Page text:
Observe the surrounding dwarf galaxies Galaxy issued simultaneous restrictions on three common theories of dark matter.
A group of scientists led by cosmologists from the Department of Energy’s SLAC and Fermi national accelerator laboratories have laid down some of the tightest constraints for the nature of dark matter, based on on a set of a few dozen small, faint satellite galaxies orbiting the Milky Way to determine what kind of dark matter could lead to the population of galaxies we see today.
Risa Wechsler, director of the Kavli Institute for Astrophysics and Space (KIPAC) at SLAC and Stanford University, says the new study has important implications not just how closely it can limit dark matter but also about what it might limit. “One of the things I think is really interesting is that we can actually start exploring the three most common theories about dark matter, all at once,” she said.
Dark matter makes up 85% of the matter in the universe and has very weak interactions with ordinary matter except for gravity. Its effects can be seen in the shape of galaxies and in the large-scale structure of the universe, but no one is sure exactly what dark matter is. In the new study, researchers focus on three broad possibilities for the nature of dark matter: relatively fast or “warm” moving dark matter; another form of “interacting” dark matter collides with protons enough to be heated in the early universe, with the result of galaxy formation; and a third particle, extremely light, known as “dim dark matter”, through quantum mechanics spanning thousands of light years.
To test those models, researchers first developed computer simulations of dark matter and its effect on the formation of relatively small galaxies within thick patches of dark matter. Denser is found orbiting larger galaxies.
“The faintest galaxies are one of the most valuable tools we must learn about matter,” said Ethan Nadler, lead author and graduate student at Stanford and SLAC. dark because they are very sensitive to some of its basic properties. For example, if dark matter moves too fast or gains too much energy through long-term interactions with ordinary matter, those galaxies will not form in the first place. The same goes for dim dark matter, which if stretched out enough, would wipe out young galaxies with quantum vibrations.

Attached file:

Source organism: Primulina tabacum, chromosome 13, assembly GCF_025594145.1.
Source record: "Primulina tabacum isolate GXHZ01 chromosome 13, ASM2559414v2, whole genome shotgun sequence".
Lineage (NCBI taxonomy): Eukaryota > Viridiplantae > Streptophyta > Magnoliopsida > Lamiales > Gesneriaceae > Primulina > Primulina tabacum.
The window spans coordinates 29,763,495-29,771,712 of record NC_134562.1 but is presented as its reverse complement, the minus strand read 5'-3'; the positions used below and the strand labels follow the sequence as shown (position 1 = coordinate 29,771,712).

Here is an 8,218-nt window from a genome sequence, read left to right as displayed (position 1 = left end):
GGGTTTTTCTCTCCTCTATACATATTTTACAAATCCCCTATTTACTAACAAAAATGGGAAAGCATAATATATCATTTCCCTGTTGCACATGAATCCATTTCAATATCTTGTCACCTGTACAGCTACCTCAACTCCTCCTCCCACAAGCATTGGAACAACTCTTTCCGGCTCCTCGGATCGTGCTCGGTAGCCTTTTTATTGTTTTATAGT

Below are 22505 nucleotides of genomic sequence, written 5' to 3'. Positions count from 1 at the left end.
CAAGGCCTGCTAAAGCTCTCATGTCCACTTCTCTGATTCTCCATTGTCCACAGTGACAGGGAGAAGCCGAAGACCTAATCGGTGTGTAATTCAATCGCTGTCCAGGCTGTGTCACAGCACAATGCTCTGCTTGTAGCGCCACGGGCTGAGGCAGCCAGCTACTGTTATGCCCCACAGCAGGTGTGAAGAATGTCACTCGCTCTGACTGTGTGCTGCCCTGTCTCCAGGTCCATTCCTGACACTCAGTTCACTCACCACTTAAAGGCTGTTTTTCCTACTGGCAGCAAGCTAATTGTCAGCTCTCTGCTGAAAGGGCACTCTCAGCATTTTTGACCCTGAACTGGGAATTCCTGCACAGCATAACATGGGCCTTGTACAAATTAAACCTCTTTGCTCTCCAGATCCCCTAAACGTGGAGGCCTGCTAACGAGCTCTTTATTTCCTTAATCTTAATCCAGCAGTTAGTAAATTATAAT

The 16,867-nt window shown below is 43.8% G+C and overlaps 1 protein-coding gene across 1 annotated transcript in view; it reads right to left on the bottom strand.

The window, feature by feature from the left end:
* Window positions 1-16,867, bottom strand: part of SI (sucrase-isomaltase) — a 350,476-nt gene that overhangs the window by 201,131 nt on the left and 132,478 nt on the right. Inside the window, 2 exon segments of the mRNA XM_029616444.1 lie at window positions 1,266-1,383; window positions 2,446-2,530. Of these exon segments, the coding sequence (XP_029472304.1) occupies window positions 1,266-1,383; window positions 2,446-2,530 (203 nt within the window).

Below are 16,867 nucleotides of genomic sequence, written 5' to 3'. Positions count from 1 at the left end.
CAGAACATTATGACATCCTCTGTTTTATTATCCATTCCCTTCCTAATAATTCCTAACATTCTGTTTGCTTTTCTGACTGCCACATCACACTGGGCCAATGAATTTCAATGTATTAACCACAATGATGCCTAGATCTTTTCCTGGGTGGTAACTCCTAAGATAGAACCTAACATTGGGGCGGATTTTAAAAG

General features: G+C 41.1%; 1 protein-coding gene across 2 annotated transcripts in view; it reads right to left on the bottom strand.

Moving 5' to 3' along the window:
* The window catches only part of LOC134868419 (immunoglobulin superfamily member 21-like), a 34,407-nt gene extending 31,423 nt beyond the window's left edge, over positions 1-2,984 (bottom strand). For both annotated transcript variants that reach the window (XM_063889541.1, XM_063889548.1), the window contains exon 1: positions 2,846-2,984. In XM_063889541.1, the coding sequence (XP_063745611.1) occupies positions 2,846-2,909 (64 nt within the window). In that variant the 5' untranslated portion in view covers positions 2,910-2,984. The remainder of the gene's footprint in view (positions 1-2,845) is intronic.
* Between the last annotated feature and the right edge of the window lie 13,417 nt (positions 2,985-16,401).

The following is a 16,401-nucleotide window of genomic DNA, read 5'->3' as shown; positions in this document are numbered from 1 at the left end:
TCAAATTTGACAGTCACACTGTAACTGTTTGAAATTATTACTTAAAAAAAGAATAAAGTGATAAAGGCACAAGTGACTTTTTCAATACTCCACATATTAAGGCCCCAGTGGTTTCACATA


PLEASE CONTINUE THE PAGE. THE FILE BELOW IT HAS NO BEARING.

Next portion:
By comparing such models with a faint list of dwarf galaxies from the Dark Energy Survey and the Pan-Response System and Panoramic Survey Telescope, or Pan-STARRS, the researchers had New limits on the likelihood of such events can be introduced. In fact, those bounds are strong enough that they begin to limit the same dark matter possibilities that direct detection experiments are currently probing – and with a new stream of data from the Heritage Survey of The Rubin Observatory for Space and Time is expected over the next few years, the limits will only be tighter.
“It’s interesting to see the dark matter problem being attacked from many different experimental angles,” said Fermilab and University of Chicago Scientist Alex Drlica-Wagner, collaborator in Dark Energy Survey and one of the main authors of the paper. “This is an important measurement for DES and I am very hopeful that future cosmic surveys will help us learn in depth what dark matter is.”
Still, Nadler says, “there’s a lot more theoretical work to be done.” For one thing, there are several models of dark matter, including one proposed that can interact strongly with itself, where researchers are uncertain about the consequences for galaxy formation. There are also other astronomical systems, such as stellar lines that can reveal new details as they collide with dark matter.
Reference: “Milky Way Satellite Investigation. III. Constraints on Dark Matter Properties from Observations of Milky Way Satellite Galaxies ”by EO Nadler, A. Drlica-Wagner, K. Bechtol, S. Mau, RH Wechsler, V. Gluscevic, K. Boddy, AB Pace, TS Li, M. McNanna, AH Riley, J. García-Bellido, Y.-Y. Mao, G. Green, DL Burke, A. Peter, B. Jain, TMC Abbott, M. Aguena, S. Allam, J. Annis, S. Avila, D. Brooks, M. Carrasco Kind, J. Carretero, M Costanzi, LN da Costa, J. De Vicente, S. Desai, HT Diehl, P. Doel, S. Everett, AE Evrard, B. Flaugher, J. Frieman, DW Gerdes, D. Gruen, RA Gruendl, J. Gschwend, G. Gutierrez, SR Hinton, K. Honscheid, D. Huterer, DJ James, E. Krause, K. Kuehn, N. Kuropatkin, O. Lahav, MAG Maia, JL Marshall, F. Menanteau, R. Miquel, A. Palmese, F. Paz-Chinchón, AA Plazas, AK Romer, E. Sanchez, V. Scarpine, S. Serrano, I. Sevilla-Noarbe, M. Smith, M. Soares-Santos, E. Suchyta, MEC Swanson , G. Tarle, DL Tucker, AR Walker, W. Wester (DES Collaboration), July 31, 2020, Astrophysics> Cosmology and Nongalactic Astrophysics.
Research is a collaborative effort in the Dark Energy Survey. The research was supported by the National Science Foundation Graduate Fellowship, the Department of Energy’s Science Office through SLAC and Stanford University.